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COVID-19 VACCINES

Italy says 99 percent of Covid deaths weren’t fully vaccinated

Almost 99 percent of people who have died of Covid in Italy since February this year hadn't fully completed the vaccination cycle, the Higher Health Institute (ISS) reported on Tuesday.

Italy says 99 percent of Covid deaths weren't fully vaccinated
(Photo by Tiziana FABI / AFP)

In a study by Italy’s public health body on Covid-related deaths over the past six months, it was also revealed that deaths among those fully vaccinated were older on average than those who died without completing the vaccination cycle.

The figure stands at 88.6 years of age versus 80.

In the ISS’s periodic report on deaths, those dying from Covid-19 while fully vaccinated also had more pre-existing health problems, according to the findings.

The ISS gives two possible explanations for the results.

“Very elderly patients with numerous diseases may have a reduced immune response and therefore be susceptible to SARS-CoV-2 infection and its complications despite having been vaccinated,” stated the report.

And secondly, they pointed to the fact that priority for vaccination was given to the oldest and most vulnerable people.

(Photo by Tiziana FABI / AFP)

That means this section of the population had the highest vaccination coverage when they performed the study.

Up until July 21st, there were 423 SARS-COV-2 positive deaths in those who had a “complete vaccination cycle”, representing 1.2 percent of all Covid positive deaths since February 1st.

Out of those 423, the ISS sampled 70 medical records and found that the average number of underlying health problems among those vaccinated was 5.0, compared with 3.7 in unvaccinated Covid deaths.

There were a total of 35,776 deaths from the virus in the timeframe of the study.

Recent data from the ISS indicated that the vaccine is over 70 percent effective in preventing infection in those who have had only one of two doses, which increases to above 88 percent for those who are fully vaccinated.

The figures come after Italy announced an extension to its ‘green pass‘, which means from next month, it will be mandatory to show a certificate to enter most venues and sites across Italy.

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The document will prove that the holder has been vaccinated against Covid, tested negative for the virus within the past 48 hours or has recovered from it within the previous six months.

More than 33 million copies of Italy’s Covid health pass have already been downloaded, emergency commissioner Figliuolo told reporters on Monday.

Since the announcement, protests have spread across Italy in opposition to the move, but meanwhile, Italian authorities have noticed a surge in bookings again.

Some 31 million people, making over 57 percent of the population over 12 years old, have now been fully vaccinated, according to the latest government figures.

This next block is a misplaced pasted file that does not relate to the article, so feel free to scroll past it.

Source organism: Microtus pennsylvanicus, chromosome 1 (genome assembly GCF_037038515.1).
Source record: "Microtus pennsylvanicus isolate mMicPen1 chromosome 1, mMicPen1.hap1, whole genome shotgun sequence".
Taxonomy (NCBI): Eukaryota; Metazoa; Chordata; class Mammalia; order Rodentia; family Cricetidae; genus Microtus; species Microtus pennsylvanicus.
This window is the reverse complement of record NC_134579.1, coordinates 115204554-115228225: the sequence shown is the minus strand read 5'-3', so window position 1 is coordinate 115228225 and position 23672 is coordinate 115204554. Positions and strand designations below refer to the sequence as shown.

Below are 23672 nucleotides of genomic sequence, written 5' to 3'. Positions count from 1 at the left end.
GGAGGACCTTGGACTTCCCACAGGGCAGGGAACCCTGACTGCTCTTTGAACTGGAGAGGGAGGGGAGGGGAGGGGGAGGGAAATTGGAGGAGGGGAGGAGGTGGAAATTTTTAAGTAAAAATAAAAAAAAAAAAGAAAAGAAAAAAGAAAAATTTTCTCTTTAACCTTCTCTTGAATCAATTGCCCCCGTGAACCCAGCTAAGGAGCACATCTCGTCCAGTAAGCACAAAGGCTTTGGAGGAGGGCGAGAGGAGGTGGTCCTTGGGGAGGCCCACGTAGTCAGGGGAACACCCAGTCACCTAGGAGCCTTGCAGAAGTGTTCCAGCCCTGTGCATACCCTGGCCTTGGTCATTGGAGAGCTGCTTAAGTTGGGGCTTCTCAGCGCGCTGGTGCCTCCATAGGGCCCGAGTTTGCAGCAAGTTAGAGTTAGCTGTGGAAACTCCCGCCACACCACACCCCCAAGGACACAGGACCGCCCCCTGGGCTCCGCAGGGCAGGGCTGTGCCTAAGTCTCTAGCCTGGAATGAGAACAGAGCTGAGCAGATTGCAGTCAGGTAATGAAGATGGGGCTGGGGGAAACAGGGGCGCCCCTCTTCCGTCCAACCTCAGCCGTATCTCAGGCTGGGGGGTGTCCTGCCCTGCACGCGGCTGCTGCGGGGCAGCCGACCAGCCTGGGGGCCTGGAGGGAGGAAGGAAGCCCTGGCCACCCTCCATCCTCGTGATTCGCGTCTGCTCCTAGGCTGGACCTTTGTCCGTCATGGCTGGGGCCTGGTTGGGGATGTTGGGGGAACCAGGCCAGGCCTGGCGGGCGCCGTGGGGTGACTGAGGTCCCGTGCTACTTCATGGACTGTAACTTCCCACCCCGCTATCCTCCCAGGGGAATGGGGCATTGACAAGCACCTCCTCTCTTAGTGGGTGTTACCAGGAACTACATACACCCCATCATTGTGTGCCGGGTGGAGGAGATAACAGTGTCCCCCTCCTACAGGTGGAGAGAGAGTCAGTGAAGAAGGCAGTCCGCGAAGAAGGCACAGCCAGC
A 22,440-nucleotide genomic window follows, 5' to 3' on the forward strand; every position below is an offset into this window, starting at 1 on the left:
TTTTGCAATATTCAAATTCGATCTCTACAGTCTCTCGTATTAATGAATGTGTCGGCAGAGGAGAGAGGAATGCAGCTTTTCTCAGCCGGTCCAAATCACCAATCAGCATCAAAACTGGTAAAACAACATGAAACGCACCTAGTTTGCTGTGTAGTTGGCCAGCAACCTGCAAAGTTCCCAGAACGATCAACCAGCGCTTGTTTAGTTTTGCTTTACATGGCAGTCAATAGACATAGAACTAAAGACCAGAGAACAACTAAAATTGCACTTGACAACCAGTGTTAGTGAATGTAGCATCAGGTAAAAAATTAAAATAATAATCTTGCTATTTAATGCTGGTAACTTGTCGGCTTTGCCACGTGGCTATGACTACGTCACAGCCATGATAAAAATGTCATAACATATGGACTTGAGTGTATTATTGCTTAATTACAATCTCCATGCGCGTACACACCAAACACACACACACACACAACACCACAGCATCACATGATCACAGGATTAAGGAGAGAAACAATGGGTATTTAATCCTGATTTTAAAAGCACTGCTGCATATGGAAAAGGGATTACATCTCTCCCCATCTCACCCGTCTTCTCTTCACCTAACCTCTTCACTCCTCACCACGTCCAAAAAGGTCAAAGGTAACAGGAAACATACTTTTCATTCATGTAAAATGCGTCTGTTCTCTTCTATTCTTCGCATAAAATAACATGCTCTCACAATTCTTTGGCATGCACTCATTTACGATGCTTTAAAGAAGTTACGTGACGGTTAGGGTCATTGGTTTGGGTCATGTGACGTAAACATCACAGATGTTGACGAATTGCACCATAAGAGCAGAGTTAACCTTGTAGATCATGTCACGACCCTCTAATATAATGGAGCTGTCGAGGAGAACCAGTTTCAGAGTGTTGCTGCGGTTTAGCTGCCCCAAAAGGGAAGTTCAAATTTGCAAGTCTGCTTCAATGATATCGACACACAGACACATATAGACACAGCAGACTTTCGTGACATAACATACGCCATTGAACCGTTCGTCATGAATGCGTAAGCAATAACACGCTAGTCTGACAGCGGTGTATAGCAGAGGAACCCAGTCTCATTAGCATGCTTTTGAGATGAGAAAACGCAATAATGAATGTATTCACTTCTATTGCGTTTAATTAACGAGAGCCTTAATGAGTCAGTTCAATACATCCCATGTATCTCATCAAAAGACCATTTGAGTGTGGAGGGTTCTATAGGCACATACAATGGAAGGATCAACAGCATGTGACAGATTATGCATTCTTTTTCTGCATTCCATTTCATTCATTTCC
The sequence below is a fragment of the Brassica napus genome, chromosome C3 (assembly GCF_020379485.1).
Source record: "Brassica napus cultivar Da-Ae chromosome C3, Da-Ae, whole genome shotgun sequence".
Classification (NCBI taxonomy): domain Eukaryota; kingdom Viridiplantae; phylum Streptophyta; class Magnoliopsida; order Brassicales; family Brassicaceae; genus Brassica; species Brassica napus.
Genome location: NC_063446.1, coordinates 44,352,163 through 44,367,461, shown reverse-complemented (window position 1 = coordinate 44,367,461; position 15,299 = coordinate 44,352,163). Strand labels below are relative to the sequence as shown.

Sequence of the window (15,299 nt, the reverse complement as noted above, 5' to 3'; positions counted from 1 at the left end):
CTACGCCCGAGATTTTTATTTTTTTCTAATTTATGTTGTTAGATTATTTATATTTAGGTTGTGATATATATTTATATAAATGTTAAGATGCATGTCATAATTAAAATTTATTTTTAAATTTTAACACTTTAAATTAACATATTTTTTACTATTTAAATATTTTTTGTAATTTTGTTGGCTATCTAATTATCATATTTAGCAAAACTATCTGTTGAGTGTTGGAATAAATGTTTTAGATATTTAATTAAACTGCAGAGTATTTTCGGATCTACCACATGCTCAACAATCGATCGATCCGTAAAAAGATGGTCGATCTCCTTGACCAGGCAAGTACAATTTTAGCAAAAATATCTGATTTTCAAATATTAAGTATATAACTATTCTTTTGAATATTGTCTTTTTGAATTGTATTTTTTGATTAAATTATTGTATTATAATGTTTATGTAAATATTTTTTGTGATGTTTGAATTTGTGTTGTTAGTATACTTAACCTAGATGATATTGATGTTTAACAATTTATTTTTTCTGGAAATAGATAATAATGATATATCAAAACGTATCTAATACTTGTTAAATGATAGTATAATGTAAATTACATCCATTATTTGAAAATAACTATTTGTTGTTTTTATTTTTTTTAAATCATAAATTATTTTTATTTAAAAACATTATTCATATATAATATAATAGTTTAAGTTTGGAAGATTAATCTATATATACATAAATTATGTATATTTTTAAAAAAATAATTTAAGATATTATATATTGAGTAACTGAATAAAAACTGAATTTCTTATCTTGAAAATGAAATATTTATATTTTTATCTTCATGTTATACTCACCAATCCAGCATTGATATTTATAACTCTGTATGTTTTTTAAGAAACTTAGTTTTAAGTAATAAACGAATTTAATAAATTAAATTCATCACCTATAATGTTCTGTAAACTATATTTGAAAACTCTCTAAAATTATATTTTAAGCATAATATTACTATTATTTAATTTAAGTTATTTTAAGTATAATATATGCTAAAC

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COVID-19 RULES

Italy allows suspended anti-vax doctors to return to work

Italian heathcare staff suspended over their refusal to be vaccinated against Covid-19 can now return to work, Prime Minister Giorgia Meloni confirmed on Monday.

Italy allows suspended anti-vax doctors to return to work

Italy become the first country in Europe to make it obligatory for healthcare workers to be vaccinated, ruling in 2021 that they must have the jab or be transferred to other roles or suspended without pay.

That obligation had been set to expire in December, but was brought forward to Tuesday due to “a shortage of medical and health personnel”, Health Minister Orazio Schillaci said.

READ ALSO: Is Italy’s government planning to scrap all Covid measures?

Italy was the first European country to be hit hard by the coronavirus pandemic in early 2020, and has since registered nearly 180,000 deaths.

Schillaci first announced the plan to scrap the rule on Friday in a statement saying data showed the virus’ impact on hospitals  “is now limited”.

Those who refuse vaccination will be “reintegrated” into the workforce before the rule expires at the end of this year, as part of what the minister called a “gradual return to normality”.

Meloni said the move, which has been criticised by the centre-left as a win for anti-vax campaigners, would mean some 4,000 healthcare workers can return to work.

This includes some 1,579 doctors and dentists refusing vaccination, according to records at the end of October, representing 0.3 percent of all those registered with Italy’s National Federation of the Orders of Physicians, Surgeons and Dentists (Fnomceo) 

Meloni’s post-fascist Brothers of Italy party railed against the way Mario Draghi’s government handled the pandemic, when it was the main opposition party, and she promised to use her first cabinet meetings to mark a clear break in policies with her predecessor.

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